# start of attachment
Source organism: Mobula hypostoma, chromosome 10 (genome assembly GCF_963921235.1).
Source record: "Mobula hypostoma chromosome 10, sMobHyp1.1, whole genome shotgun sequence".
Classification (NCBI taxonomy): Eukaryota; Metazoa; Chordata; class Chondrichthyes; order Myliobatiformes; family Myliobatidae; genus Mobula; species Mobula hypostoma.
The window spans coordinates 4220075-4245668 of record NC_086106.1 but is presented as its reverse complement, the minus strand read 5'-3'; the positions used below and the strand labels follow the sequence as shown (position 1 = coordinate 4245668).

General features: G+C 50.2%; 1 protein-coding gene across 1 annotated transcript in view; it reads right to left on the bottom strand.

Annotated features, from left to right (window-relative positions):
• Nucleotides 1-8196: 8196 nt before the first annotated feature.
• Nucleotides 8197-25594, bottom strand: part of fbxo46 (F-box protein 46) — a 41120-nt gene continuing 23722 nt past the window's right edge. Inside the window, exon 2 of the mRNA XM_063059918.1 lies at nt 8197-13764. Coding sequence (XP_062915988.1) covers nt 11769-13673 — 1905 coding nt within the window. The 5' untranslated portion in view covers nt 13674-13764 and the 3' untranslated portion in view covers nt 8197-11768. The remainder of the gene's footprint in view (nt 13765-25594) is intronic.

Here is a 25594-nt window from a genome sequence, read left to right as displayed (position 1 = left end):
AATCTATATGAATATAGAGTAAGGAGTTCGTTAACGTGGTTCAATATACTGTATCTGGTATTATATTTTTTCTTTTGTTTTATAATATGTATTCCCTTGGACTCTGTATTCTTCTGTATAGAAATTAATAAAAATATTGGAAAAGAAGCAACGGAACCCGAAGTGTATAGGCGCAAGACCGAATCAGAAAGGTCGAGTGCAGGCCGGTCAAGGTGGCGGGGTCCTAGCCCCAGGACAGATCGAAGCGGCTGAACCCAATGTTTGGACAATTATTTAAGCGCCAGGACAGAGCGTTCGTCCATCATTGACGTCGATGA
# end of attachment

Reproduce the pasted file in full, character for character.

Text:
Source organism: Mobula hypostoma, chromosome 10 (genome assembly GCF_963921235.1).
Source record: "Mobula hypostoma chromosome 10, sMobHyp1.1, whole genome shotgun sequence".
Classification (NCBI taxonomy): Eukaryota; Metazoa; Chordata; class Chondrichthyes; order Myliobatiformes; family Myliobatidae; genus Mobula; species Mobula hypostoma.
The window spans coordinates 4220075-4245668 of record NC_086106.1 but is presented as its reverse complement, the minus strand read 5'-3'; the positions used below and the strand labels follow the sequence as shown (position 1 = coordinate 4245668).

General features: G+C 50.2%; 1 protein-coding gene across 1 annotated transcript in view; it reads right to left on the bottom strand.

Annotated features, from left to right (window-relative positions):
• Nucleotides 1-8196: 8196 nt before the first annotated feature.
• Nucleotides 8197-25594, bottom strand: part of fbxo46 (F-box protein 46) — a 41120-nt gene continuing 23722 nt past the window's right edge. Inside the window, exon 2 of the mRNA XM_063059918.1 lies at nt 8197-13764. Coding sequence (XP_062915988.1) covers nt 11769-13673 — 1905 coding nt within the window. The 5' untranslated portion in view covers nt 13674-13764 and the 3' untranslated portion in view covers nt 8197-11768. The remainder of the gene's footprint in view (nt 13765-25594) is intronic.

Here is a 25594-nt window from a genome sequence, read left to right as displayed (position 1 = left end):
AATCTATATGAATATAGAGTAAGGAGTTCGTTAACGTGGTTCAATATACTGTATCTGGTATTATATTTTTTCTTTTGTTTTATAATATGTATTCCCTTGGACTCTGTATTCTTCTGTATAGAAATTAATAAAAATATTGGAAAAGAAGCAACGGAACCCGAAGTGTATAGGCGCAAGACCGAATCAGAAAGGTCGAGTGCAGGCCGGTCAAGGTGGCGGGGTCCTAGCCCCAGGACAGATCGAAGCGGCTGAACCCAATGTTTGGACAATTATTTAAGCGCCAGGACAGAGCGTTCGTCCATCATTGACGTCGATGA